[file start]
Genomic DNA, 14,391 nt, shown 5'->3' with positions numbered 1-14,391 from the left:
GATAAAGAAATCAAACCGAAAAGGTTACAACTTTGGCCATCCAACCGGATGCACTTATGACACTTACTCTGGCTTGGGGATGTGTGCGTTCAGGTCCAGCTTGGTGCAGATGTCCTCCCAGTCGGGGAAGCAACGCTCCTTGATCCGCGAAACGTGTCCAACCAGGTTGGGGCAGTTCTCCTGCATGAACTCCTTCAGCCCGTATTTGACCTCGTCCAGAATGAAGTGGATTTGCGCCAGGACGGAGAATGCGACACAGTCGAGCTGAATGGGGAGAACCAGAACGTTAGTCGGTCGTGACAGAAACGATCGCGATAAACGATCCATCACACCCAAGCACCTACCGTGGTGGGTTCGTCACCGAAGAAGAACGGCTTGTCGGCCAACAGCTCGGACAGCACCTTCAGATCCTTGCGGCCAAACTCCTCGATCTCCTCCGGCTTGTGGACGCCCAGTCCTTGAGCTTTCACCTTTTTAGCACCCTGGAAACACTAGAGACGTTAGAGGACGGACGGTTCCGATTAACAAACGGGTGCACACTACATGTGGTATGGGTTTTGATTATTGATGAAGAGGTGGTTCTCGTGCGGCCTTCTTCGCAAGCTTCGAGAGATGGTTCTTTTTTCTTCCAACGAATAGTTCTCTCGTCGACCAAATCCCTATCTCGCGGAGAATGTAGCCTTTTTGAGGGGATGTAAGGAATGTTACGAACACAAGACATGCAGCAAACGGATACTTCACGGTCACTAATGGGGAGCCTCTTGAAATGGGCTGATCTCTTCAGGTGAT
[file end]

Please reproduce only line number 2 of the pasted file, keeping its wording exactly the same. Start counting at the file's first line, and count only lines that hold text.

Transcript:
GATAAAGAAATCAAACCGAAAAGGTTACAACTTTGGCCATCCAACCGGATGCACTTATGACACTTACTCTGGCTTGGGGATGTGTGCGTTCAGGTCCAGCTTGGTGCAGATGTCCTCCCAGTCGGGGAAGCAACGCTCCTTGATCCGCGAAACGTGTCCAACCAGGTTGGGGCAGTTCTCCTGCATGAACTCCTTCAGCCCGTATTTGACCTCGTCCAGAATGAAGTGGATTTGCGCCAGGACGGAGAATGCGACACAGTCGAGCTGAATGGGGAGAACCAGAACGTTAGTCGGTCGTGACAGAAACGATCGCGATAAACGATCCATCACACCCAAGCACCTACCGTGGTGGGTTCGTCACCGAAGAAGAACGGCTTGTCGGCCAACAGCTCGGACAGCACCTTCAGATCCTTGCGGCCAAACTCCTCGATCTCCTCCGGCTTGTGGACGCCCAGTCCTTGAGCTTTCACCTTTTTAGCACCCTGGAAACACTAGAGACGTTAGAGGACGGACGGTTCCGATTAACAAACGGGTGCACACTACATGTGGTATGGGTTTTGATTATTGATGAAGAGGTGGTTCTCGTGCGGCCTTCTTCGCAAGCTTCGAGAGATGGTTCTTTTTTCTTCCAACGAATAGTTCTCTCGTCGACCAAATCCCTATCTCGCGGAGAATGTAGCCTTTTTGAGGGGATGTAAGGAATGTTACGAACACAAGACATGCAGCAAACGGATACTTCACGGTCACTAATGGGGAGCCTCTTGAAATGGGCTGATCTCTTCAGGTGAT